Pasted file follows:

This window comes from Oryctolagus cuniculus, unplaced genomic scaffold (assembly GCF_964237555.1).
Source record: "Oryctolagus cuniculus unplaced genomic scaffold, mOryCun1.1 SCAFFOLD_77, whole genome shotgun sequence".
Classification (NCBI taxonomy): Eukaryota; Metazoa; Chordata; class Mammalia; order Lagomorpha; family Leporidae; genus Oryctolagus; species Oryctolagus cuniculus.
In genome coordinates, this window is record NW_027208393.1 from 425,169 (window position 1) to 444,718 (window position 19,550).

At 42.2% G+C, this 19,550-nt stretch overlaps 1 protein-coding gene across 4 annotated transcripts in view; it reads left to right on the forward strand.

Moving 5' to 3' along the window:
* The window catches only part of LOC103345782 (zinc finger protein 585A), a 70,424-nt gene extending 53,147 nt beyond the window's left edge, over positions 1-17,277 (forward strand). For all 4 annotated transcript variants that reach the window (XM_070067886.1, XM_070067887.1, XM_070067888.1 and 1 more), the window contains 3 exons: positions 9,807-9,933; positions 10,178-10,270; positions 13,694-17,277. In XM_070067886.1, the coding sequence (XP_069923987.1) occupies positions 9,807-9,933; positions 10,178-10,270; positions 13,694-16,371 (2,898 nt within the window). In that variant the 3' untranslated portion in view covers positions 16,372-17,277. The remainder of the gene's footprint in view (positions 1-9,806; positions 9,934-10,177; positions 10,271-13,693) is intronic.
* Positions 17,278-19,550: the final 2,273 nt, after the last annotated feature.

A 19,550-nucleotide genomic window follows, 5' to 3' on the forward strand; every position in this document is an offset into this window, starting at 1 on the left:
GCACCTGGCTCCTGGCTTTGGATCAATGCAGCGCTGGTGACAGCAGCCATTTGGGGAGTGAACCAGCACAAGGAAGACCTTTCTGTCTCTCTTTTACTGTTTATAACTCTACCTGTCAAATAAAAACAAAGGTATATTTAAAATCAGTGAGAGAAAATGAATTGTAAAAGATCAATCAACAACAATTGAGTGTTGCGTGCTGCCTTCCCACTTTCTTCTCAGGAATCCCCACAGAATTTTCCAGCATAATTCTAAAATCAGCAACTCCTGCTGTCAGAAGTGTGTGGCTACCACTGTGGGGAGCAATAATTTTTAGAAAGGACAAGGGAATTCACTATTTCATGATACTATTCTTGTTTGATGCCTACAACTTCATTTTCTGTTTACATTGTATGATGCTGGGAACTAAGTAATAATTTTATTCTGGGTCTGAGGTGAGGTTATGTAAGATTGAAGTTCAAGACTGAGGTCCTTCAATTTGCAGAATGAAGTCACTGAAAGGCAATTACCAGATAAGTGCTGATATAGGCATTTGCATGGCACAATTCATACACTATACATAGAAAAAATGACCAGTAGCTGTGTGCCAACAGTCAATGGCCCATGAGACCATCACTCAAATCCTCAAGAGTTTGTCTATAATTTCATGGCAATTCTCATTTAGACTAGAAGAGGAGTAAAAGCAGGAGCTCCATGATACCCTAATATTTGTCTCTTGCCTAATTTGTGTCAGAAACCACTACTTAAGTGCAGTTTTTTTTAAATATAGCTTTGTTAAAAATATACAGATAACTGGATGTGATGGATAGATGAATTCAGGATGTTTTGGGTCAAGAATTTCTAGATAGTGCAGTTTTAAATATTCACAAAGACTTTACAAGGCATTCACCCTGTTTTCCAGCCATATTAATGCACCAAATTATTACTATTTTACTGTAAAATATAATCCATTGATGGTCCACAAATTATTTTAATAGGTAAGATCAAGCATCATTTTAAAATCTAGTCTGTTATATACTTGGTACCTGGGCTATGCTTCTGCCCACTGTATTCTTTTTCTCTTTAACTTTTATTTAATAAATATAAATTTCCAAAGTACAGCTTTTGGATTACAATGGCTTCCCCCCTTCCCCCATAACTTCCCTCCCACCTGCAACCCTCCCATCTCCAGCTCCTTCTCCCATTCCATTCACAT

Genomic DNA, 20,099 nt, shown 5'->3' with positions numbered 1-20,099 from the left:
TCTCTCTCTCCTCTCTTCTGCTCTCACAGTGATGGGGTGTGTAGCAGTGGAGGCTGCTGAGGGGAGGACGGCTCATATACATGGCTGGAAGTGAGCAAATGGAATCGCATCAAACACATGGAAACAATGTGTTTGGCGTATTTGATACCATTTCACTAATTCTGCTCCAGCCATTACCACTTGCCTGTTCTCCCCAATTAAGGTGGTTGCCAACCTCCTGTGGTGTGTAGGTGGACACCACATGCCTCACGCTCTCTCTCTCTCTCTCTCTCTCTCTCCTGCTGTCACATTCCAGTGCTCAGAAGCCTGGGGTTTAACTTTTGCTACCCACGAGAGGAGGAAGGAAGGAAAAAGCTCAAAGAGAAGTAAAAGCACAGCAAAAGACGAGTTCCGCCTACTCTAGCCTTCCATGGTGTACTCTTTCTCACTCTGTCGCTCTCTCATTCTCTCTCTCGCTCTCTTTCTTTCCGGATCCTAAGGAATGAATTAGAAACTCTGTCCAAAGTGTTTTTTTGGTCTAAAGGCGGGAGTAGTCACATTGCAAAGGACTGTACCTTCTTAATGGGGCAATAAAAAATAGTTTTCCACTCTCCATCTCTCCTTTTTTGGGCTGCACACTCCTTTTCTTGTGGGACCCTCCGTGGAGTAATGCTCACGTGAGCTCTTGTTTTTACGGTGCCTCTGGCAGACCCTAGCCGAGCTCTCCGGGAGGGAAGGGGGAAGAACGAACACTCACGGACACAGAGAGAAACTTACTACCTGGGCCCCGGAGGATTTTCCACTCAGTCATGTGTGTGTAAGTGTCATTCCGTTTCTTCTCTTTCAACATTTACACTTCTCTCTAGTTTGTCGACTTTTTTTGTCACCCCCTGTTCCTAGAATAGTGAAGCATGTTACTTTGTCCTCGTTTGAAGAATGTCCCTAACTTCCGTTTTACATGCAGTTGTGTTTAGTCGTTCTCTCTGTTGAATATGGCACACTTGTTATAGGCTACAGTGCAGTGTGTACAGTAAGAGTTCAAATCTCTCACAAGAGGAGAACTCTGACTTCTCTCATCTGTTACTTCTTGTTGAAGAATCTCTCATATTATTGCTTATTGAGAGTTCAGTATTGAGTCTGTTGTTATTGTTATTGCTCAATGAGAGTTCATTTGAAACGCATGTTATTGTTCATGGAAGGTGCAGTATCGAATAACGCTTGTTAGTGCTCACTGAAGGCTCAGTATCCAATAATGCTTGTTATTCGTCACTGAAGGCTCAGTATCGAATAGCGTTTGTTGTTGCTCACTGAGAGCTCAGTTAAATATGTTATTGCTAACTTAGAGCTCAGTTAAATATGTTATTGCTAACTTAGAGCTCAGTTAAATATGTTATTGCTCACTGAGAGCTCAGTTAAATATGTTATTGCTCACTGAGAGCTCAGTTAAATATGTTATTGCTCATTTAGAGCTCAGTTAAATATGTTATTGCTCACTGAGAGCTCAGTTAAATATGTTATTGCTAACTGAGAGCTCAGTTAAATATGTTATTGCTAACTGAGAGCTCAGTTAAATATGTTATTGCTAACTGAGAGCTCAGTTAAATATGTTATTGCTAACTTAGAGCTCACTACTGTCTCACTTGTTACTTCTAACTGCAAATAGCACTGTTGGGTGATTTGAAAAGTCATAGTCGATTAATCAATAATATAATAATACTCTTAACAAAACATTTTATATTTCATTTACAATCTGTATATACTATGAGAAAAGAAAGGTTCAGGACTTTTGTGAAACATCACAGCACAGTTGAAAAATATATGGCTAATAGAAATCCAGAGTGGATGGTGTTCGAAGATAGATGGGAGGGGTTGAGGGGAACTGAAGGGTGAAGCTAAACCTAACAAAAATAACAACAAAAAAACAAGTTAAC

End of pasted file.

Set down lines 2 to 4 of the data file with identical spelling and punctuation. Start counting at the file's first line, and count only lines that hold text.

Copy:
Source record: "Oryctolagus cuniculus unplaced genomic scaffold, mOryCun1.1 SCAFFOLD_77, whole genome shotgun sequence".
Classification (NCBI taxonomy): Eukaryota; Metazoa; Chordata; class Mammalia; order Lagomorpha; family Leporidae; genus Oryctolagus; species Oryctolagus cuniculus.
In genome coordinates, this window is record NW_027208393.1 from 425,169 (window position 1) to 444,718 (window position 19,550).